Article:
Advocates Call For Park Crime Reports
By ROSS BARKAN
| A bloody bench in Flushing Meadows Corona Park, the result of a recent stabbing incident, according to NYC Park Advocates.
Photo provided by Geoffrey Croft
Advocates for park safety claim that a lack of technology within the NYPD is a cause for concern and is leading to park crimes being under-reported.
Though the NYPD compiles crime reports for 31 parks, including six in Queens, a 2005 law passed by the City Council requires the City to report crime in all parks and playgrounds larger than one acre. Public Advocate and mayoral candidate Bill de Blasio is knocking the Bloomberg Administration and the NYPD for not following through on this law.
“For a city that wrote the book on data-driven crime fighting, the dearth of statistics on crime in our parks is astounding,” said de Blasio, who wrote a letter to Police Commissioner Ray Kelly and Mayor Mike Bloomberg. “We need to fix these blind spots immediately, before another New Yorker is victimized in one of our public spaces.”
Alley Pond Park, Cunningham Park, Flushing Meadows Corona Park, Kissena Park, Forest Park and Rockaway Community Park are the only Queens parks with specific crime reports.
While the NYPD does not differentiate most park-specific crimes, NYC Park Advocates, a parks watchdog group, has compiled an unofficial tally of crimes in parks. The group reported that crime in City parks was up 24 percent from the beginning of 2009 to the end of 2011. The report also noted that at least 41 people were involved in violent crimes this summer.
“The City has had no interest in complying with the law,” said Geoffrey Croft of NYC Park Advocates. “By 2008, they were supposed to comply with the law. The excuse they gave is that they don’t have the technology. At the very least, it’s a matter of literally adding a line on their reports.”
When the 2005 law was passed, the NYPD set its own timetable for implementation based on when the law would be “technologically feasible.” The Public Advocate office’s chief complaint is that crime occurring in most parks is lumped into general precinct crime and is not specifically identified on any type of crime map, like other non-park crimes are. This identification allows the NYPD to place more officers in certain zones.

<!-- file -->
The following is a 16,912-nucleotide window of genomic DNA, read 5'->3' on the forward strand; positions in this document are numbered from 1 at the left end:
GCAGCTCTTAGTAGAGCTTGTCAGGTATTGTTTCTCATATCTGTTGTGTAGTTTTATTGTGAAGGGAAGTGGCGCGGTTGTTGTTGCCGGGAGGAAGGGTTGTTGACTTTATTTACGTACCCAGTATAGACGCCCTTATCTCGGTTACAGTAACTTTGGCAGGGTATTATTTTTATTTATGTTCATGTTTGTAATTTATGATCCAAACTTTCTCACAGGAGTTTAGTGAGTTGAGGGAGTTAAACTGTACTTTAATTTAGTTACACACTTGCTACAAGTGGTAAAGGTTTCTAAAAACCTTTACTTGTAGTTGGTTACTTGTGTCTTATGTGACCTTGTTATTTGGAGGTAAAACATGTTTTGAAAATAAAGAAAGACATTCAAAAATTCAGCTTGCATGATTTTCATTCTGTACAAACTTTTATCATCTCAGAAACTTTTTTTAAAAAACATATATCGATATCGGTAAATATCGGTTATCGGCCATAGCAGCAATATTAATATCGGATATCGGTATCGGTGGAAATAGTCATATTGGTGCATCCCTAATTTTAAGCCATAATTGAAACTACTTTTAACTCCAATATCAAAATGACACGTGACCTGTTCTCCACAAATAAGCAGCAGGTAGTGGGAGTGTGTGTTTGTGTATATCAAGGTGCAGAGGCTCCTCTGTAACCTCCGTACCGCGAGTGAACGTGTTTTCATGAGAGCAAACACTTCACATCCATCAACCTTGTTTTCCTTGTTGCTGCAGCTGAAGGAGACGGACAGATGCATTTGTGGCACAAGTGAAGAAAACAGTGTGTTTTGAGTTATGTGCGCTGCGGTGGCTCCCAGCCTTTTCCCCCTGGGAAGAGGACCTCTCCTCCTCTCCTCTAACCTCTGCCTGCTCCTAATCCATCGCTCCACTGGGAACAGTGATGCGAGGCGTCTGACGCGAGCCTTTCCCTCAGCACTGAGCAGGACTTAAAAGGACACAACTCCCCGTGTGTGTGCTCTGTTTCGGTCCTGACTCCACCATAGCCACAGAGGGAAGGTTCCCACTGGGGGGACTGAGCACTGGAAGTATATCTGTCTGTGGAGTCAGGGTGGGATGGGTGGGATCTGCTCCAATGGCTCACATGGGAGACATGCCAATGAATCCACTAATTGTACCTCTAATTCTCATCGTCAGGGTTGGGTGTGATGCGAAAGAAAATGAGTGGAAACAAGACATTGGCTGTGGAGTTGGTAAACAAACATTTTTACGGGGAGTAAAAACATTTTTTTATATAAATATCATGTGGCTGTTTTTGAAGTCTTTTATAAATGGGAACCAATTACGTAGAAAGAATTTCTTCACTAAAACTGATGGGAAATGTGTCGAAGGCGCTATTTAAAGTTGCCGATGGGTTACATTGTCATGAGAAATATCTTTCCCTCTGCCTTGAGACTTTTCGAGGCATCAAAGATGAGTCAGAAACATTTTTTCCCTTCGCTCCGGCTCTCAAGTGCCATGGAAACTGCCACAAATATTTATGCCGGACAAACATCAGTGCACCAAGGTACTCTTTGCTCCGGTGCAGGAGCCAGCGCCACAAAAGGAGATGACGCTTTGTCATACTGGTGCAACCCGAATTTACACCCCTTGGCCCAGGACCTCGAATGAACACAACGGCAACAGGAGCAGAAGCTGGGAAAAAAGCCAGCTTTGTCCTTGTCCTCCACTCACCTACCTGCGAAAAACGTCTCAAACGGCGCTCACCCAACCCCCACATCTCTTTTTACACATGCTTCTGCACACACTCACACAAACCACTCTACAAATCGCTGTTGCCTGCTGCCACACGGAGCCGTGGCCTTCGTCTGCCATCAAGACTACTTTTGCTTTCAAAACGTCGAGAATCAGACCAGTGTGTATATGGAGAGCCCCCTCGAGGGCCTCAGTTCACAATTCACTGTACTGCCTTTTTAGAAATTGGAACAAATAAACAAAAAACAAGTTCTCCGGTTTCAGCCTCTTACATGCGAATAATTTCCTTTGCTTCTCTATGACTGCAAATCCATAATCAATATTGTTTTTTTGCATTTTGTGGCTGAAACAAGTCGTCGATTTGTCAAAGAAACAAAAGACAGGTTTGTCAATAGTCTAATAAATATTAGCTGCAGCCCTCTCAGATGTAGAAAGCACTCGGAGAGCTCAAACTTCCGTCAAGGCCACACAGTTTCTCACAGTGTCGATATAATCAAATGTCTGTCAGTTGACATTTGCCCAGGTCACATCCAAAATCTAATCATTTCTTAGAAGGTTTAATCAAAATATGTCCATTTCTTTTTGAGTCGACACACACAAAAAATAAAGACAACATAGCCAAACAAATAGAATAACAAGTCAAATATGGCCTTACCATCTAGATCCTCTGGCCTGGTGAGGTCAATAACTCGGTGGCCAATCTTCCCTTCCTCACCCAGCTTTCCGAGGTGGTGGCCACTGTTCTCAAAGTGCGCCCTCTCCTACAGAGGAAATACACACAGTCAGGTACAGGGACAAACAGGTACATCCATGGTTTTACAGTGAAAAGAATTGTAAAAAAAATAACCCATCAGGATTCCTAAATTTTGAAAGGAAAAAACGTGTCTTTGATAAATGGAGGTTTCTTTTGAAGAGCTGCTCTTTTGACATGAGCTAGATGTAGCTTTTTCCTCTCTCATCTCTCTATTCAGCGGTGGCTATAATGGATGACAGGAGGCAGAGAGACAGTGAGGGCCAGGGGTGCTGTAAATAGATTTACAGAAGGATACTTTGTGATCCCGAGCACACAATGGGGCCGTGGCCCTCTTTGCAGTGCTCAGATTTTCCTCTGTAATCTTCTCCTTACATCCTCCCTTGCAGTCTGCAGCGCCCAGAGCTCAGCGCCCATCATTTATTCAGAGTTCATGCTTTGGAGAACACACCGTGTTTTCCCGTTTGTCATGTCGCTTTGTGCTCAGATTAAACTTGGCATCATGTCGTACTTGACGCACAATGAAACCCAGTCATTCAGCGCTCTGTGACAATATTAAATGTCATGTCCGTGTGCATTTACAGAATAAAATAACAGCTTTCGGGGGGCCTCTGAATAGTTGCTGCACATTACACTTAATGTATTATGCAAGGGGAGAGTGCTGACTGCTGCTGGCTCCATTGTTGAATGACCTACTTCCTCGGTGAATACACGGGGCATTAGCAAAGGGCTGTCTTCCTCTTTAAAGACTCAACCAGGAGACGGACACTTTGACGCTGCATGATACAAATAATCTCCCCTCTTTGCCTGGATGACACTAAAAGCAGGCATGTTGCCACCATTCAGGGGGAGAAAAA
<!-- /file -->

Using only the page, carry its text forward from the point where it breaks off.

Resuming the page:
With advances in GPS technology, NYPD critics argue that not having the proper technology to implement the law is no longer an excuse. Councilman Peter Vallone Jr. (D-Astoria) wrote the 2005 law and introduced a new bill recently that would take away the technological hardship reason the NYPD has provided to avoid tracking crime in all parks greater than an acre. With many council members term limited, Vallone, the chair of the Public Safety Committee, is not optimistic the bill will be a priority in the City Council.
“The way the police track crime in parks now is right out of a 1950s television show,” Vallone said. “They have a guy going through police reports and reading to determine whether crime occurred in a park. It is very hard to believe a police force with technology like the NYPD possesses cannot figure out a way to keep statistics accurately in a park.”
The 31 parks only account for about two percent of the city’s 1,700 outdoor recreational facilities. Incidents in parks are also not listed in a separate category in crime reports and park advocates believe the uptick in crime may be the result of a decrease of Parks Enforcement Patrol officers. PEP officers, part of the Parks Dept., carry pepper spray and batons but not handguns—in the mid 1990s, there were approximately 450 PEP officers on patrol across the City and now there are only 100.
The NYPD and the Parks Dept. did not respond to requests for comment as of press time.
Reach Reporter Ross Barkan at firstname.lastname@example.org or (718) 357-7400, Ext. 127.